ILNews

Courts weigh in on sex-offender restrictions

Michael W. Hoskins
January 1, 2008
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A city's law prohibiting registered sex offenders from visiting parks or recreation areas is likely on its way to the Indiana Court of Appeals in what a civil liberties attorney said could be the first appellate case of its kind in the country.

A ruling from Hendricks Superior Judge Robert Freeze March 14 upholds a Plainfield ban of sex offenders in parks and recreational areas, finding the six-year-old local ordinance constitutional and not in violation of any guideposts established by the state or federal Supreme Courts.

Judge Freeze's five-page ruling means the Marion County man identified in court records as John Doe cannot visit the areas with his son, of whom he shares custody. He was convicted in 2001 of child exploitation and possession of child pornography, served time in jail, and was placed on probation until August 2004.

Doe was visiting the Splash Island water park with his young son in June 2005 when police warned him not to return because he was on the sex-offender registry.

The American Civil Liberties Union of Indiana filed the suit in November 2005, seeking a permanent injunction that would keep Plainfield from enforcing the ordinance it had adopted in 2002. The ordinance provided for a fine of $100 for anyone who violates the prohibition the first time and a $200 fine for each violation thereafter.

Doe won an Indiana Court of Appeals victory last year after appellate judges decided he could proceed with the suit anonymously because his safety could be jeopardized by releasing his full name. But he lost in the latest ruling when Judge Freeze wrote that the local ordinances are presumed constitutional unless specifically shown otherwise.

"The Ordinance is an administrative regulation designed to protect the users of Plainfield's parks and to protect the integrity of the parks themselves; it is not criminal or punitive in nature," the judge wrote, adding that some sexual predators target children they have access to, and some have a high incidence of re-offending.

"We're appealing," said Ken Falk, legal director of ACLU of Indiana. "This is a first in Indiana, and I don't know of any case in the country that deals with a ban (focused) solely on a person's placement on the sex-offender registry."

Indiana is well versed in legal challenges to local ordinances banning convicted sex offenders from entering certain areas; numerous suits have been filed across the state, including suits in Jefferson and Greenwood that remain pending. The 7th Circuit Court of Appeals has also upheld ordinances in Lafayette and Michigan City, and other trial judges have recently upheld laws restricting how close offenders can live to schools, day cares, and youth centers.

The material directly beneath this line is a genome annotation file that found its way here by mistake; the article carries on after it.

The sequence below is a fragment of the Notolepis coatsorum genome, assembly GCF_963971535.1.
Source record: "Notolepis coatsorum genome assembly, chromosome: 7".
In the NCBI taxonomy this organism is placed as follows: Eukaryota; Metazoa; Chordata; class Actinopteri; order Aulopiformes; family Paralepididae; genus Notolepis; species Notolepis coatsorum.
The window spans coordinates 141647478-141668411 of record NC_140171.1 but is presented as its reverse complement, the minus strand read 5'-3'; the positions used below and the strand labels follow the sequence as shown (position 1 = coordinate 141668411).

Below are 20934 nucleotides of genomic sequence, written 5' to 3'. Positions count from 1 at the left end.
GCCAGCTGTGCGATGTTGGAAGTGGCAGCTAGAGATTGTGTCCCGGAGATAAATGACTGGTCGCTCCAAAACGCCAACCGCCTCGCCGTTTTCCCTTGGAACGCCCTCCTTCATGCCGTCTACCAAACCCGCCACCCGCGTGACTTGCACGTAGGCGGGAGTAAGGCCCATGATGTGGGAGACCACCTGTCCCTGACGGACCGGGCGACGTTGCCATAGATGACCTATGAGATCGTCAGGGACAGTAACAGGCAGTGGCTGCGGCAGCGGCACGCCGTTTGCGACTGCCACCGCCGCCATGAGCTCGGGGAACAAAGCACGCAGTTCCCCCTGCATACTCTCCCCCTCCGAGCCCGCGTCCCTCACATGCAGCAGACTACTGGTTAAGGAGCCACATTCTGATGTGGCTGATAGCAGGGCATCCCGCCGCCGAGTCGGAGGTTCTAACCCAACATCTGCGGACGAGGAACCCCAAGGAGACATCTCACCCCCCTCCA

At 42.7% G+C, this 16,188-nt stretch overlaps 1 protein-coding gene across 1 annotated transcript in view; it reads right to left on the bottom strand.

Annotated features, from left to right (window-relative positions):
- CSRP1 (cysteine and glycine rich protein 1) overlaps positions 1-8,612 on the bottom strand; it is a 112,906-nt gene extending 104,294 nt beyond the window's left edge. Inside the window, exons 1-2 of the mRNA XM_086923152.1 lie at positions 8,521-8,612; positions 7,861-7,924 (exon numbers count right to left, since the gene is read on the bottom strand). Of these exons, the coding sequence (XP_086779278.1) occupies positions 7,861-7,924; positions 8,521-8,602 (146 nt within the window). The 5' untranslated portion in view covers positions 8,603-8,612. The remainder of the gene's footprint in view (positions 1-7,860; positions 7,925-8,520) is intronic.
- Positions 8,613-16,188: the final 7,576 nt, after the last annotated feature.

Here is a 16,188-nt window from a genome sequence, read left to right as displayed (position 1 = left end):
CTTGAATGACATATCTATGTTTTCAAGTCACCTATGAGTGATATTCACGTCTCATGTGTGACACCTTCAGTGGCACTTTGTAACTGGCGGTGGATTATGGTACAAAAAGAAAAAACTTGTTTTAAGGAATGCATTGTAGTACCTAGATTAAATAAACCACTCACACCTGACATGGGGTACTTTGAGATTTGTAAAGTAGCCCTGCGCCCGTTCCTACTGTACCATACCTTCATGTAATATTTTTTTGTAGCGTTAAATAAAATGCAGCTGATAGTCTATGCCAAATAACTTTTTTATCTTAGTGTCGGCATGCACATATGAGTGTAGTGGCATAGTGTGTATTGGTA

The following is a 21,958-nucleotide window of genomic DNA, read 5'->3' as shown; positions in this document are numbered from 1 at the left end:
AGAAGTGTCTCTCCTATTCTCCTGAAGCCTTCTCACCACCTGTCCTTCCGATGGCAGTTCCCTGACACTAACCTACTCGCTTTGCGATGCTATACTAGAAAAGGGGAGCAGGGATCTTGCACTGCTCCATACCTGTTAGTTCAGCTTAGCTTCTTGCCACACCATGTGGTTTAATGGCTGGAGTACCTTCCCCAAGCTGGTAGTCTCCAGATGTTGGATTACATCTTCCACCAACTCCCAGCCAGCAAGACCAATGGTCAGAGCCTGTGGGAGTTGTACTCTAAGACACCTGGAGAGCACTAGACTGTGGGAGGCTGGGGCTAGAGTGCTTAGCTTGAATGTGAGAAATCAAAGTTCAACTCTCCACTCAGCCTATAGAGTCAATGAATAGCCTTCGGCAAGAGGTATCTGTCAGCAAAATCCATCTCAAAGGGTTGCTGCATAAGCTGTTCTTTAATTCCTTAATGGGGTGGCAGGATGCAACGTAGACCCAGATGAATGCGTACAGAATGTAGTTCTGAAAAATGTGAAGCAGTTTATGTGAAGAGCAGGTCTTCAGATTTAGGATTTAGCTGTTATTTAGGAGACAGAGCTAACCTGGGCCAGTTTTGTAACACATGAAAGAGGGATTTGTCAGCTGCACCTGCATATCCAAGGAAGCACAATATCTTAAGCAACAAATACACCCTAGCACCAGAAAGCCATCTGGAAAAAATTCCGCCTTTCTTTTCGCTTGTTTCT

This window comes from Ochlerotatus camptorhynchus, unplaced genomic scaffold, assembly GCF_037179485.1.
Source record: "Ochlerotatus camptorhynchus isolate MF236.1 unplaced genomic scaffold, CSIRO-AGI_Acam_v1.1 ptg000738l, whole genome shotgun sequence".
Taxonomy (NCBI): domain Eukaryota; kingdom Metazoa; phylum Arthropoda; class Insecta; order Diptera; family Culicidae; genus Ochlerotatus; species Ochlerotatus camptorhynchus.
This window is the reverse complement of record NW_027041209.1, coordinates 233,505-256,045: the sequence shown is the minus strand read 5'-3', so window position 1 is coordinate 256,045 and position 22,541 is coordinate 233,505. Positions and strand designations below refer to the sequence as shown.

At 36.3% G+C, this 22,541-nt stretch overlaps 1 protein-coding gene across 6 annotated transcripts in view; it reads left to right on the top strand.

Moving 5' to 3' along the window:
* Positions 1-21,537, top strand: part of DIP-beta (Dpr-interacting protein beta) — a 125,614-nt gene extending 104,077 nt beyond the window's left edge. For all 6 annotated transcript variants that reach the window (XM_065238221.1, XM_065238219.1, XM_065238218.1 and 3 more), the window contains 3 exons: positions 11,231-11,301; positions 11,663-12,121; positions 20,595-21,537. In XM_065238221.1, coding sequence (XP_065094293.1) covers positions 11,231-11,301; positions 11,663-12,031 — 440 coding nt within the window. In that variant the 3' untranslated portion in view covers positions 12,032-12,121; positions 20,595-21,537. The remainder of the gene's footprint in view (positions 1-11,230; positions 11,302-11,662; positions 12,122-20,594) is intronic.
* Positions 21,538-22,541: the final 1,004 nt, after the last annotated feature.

The Indiana Court of Appeals plans to consider a residency restriction during arguments set for March 31 in the Blackford County case Indiana v. Anthony W. Pollard, No. 05A02-0707-CR-640. The court is being asked to decide whether the trial court erred in finding that the 2006 statute limiting offenders from living within 1,000 feet of a school property is ex post facto law as it applied to Pollard's 20-year residency. The argument will be at 2:30 p.m. at Indiana University School of Law - Indianapolis.
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  1. From his recent appearance on WRTV to this story here, Frank is everywhere. Couldn't happen to a nicer guy, although he should stop using Eric Schnauffer for his 7th Circuit briefs. They're not THAT hard.

  2. They learn our language prior to coming here. My grandparents who came over on the boat, had to learn English and become familiarize with Americas customs and culture. They are in our land now, speak ENGLISH!!

  3. @ Rebecca D Fell, I am very sorry for your loss. I think it gives the family solace and a bit of closure to go to a road side memorial. Those that oppose them probably did not experience the loss of a child or a loved one.

  4. If it were your child that died maybe you'd be more understanding. Most of us don't have graves to visit. My son was killed on a state road and I will be putting up a memorial where he died. It gives us a sense of peace to be at the location he took his last breath. Some people should be more understanding of that.

  5. Can we please take notice of the connection between the declining state of families across the United States and the RISE OF CPS INVOLVEMENT??? They call themselves "advocates" for "children's rights", however, statistics show those children whom are taken from, even NEGLIGENT homes are LESS likely to become successful, independent adults!!! Not to mention the undeniable lack of respect and lack of responsibility of the children being raised today vs the way we were raised 20 years ago, when families still existed. I was born in 1981 and I didn't even ever hear the term "CPS", in fact, I didn't even know they existed until about ten years ago... Now our children have disagreements between friends and they actually THREATEN EACH OTHER WITH, "I'll call CPS" or "I'll have [my parent] (usually singular) call CPS"!!!! And the truth is, no parent is perfect and we all have flaws and make mistakes, but it is RIGHTFULLY OURS - BY THE CONSTITUTION OF THIS GREAT NATION - to be imperfect. Let's take a good look at what kind of parenting those that are stealing our children are doing, what kind of adults are they producing? WHAT ACTUALLY HAPPENS TO THE CHILDREN THAT HAVE BEEN RIPPED FROM THEIR FAMILY AND THAT CHILD'S SUCCESS - or otherwise - AS AN ADULT.....

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